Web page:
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Rutgers Students Pay Nearly $1,000 Each to Finance Athletics

Take your pick on which is the most damning statement about the Rutgers athletic department, based on a report by Bloomberg News this week examining spending in big-time sports:

a) Rutgers gave $28.5-million from the university budget and student fees, or almost $1,000 per student, to finance sports during the fiscal year ended June 30, 2011.

b) The $19.4-million that Rutgers allocated to athletics from its general budget would have been enough to hire about 256 assistant professors or 132 full professors, based on salary figures provided by the university.

c) Fiscal 2011 included the first losing football season in six years. Ticket sales for all sports, led by football, plunged by $3.1-million; donations fell $1.5-million; and income from royalties and licensing declined $477,558.

It was the second-consecutive year that Rutgers topped Bloomberg’s list of universities that provide the biggest subsidies for sports. Rutgers officials defended the spending, saying it represents less than 1 percent of the university’s overall budget and provides positive exposure for the institution. (After you cancel out all the media drubbing, that’s kind of hard to imagine.)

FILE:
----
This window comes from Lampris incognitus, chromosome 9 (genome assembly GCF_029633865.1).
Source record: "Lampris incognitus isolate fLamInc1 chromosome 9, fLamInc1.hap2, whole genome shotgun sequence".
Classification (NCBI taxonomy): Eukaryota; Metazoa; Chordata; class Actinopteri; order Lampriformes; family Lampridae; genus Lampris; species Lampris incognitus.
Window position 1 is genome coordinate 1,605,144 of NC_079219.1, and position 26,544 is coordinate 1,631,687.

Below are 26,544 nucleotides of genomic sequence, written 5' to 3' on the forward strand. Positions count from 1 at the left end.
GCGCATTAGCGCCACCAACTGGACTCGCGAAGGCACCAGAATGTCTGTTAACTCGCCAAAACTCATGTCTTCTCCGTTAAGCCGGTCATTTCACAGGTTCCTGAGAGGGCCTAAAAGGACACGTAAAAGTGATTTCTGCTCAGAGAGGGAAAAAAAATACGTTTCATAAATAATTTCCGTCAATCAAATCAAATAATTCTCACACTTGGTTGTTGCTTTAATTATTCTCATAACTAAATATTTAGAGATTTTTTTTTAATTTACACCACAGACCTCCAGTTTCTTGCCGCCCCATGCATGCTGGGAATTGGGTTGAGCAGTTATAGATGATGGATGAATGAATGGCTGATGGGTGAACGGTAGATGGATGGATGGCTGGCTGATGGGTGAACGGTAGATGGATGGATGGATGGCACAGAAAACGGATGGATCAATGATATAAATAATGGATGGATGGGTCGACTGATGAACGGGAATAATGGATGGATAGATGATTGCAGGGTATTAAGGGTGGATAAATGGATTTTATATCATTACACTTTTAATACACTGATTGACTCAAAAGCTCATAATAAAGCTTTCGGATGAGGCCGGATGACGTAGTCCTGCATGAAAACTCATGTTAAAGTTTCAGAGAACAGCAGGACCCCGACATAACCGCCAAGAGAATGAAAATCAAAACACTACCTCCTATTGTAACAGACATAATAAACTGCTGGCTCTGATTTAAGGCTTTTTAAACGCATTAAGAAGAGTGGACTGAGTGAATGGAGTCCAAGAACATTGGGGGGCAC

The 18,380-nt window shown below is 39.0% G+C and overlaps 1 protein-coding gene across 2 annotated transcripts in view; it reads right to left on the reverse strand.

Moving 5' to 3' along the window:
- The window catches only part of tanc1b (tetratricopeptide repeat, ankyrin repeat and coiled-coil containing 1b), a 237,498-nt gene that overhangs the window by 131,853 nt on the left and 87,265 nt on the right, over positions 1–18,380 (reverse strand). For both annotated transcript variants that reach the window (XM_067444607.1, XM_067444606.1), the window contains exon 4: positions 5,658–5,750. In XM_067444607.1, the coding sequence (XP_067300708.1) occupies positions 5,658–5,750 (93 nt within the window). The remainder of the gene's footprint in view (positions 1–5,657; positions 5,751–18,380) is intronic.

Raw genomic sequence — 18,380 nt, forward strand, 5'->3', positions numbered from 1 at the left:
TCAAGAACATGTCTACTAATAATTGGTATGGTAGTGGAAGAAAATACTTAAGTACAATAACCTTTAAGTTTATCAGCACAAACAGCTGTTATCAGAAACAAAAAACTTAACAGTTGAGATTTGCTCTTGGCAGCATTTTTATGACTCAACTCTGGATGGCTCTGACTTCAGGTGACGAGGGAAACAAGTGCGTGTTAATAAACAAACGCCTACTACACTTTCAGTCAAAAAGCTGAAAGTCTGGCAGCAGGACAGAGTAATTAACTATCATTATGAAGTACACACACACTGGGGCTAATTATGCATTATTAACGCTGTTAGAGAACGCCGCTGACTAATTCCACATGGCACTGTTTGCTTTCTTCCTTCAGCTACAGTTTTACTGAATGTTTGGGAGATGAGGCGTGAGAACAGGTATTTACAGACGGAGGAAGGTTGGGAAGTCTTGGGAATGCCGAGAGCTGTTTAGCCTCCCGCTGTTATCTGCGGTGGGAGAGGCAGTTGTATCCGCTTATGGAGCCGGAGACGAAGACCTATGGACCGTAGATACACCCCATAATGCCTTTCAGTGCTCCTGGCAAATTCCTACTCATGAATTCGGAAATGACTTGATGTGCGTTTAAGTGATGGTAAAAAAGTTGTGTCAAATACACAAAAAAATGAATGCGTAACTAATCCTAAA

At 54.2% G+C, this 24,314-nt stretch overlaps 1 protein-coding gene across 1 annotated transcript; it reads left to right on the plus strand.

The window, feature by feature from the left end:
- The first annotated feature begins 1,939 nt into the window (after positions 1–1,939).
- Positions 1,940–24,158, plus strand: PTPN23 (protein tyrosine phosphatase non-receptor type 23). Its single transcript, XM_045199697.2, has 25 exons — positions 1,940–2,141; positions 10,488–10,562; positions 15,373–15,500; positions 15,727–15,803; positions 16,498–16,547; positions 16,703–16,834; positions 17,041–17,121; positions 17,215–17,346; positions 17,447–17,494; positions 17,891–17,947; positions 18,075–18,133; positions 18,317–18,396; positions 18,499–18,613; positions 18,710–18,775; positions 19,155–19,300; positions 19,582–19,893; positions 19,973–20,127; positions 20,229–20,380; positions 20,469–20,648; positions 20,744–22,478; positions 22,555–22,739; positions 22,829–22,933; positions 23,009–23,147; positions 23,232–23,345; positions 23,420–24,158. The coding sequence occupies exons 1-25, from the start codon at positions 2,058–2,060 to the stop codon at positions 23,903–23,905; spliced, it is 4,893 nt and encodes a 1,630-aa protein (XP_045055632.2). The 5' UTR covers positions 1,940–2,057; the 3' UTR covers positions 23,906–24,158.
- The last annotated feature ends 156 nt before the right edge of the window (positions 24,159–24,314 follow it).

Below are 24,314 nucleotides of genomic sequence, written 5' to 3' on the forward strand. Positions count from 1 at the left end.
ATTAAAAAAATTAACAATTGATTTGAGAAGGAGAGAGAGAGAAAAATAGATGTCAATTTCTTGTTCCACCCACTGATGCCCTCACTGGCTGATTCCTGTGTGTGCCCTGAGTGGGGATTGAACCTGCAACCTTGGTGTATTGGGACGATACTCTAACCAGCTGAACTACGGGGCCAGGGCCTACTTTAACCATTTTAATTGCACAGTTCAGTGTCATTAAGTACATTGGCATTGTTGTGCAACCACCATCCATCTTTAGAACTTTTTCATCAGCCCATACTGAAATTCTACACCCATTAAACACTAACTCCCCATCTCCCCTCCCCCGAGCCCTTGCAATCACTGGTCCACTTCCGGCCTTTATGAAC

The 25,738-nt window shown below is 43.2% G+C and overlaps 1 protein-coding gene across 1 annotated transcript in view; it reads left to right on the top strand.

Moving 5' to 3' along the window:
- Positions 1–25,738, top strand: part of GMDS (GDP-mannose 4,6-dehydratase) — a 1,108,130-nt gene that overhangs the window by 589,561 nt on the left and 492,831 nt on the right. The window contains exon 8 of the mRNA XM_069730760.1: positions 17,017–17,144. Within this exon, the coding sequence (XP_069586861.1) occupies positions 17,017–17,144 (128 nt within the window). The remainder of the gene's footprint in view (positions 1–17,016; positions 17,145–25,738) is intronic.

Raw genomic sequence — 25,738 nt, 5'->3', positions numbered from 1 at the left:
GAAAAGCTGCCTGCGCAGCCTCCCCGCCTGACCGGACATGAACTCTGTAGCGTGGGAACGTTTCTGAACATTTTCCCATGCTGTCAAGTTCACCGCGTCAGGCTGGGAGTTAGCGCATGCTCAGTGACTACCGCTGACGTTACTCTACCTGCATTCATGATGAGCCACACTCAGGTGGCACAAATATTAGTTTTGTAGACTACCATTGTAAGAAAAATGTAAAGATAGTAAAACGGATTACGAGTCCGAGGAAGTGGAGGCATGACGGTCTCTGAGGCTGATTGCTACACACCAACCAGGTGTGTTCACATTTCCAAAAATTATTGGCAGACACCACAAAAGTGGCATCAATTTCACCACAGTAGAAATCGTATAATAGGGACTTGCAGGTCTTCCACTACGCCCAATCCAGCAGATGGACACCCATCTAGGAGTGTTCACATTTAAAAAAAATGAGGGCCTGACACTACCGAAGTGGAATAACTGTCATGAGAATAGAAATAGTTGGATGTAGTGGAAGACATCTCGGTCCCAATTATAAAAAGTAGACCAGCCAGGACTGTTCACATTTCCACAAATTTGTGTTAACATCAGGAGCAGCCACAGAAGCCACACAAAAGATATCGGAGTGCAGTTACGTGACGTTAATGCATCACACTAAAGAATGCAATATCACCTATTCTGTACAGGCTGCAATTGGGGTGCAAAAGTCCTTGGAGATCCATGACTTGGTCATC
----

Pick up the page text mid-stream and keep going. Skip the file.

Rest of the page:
Among the other highlights from the Bloomberg report:

* While none of the other 53 public institutions Bloomberg surveyed came close to giving as much to sports as Rutgers, Oregon State actually nudged out the Scarlet Knights on one count: Students there pay an average of $1,050.76 each per year toward intercollegiate athletics.

* Six of the surveyed institutions reported no financial support for athletics from the university or student fees, including Texas, which had the largest budget ($150.3-million) and No. 2 Ohio State ($131.8-million).

* Filling out the top five in subsidies for sports were Oregon State ($17-million); South Florida ($16.6-million); Maryland ($15.9-million); and Colorado ($15.5-million).

For more nuggets, be sure to check out this nifty graphic showing subsidies for all 54 programs.

(Photo from Rutgers U.)

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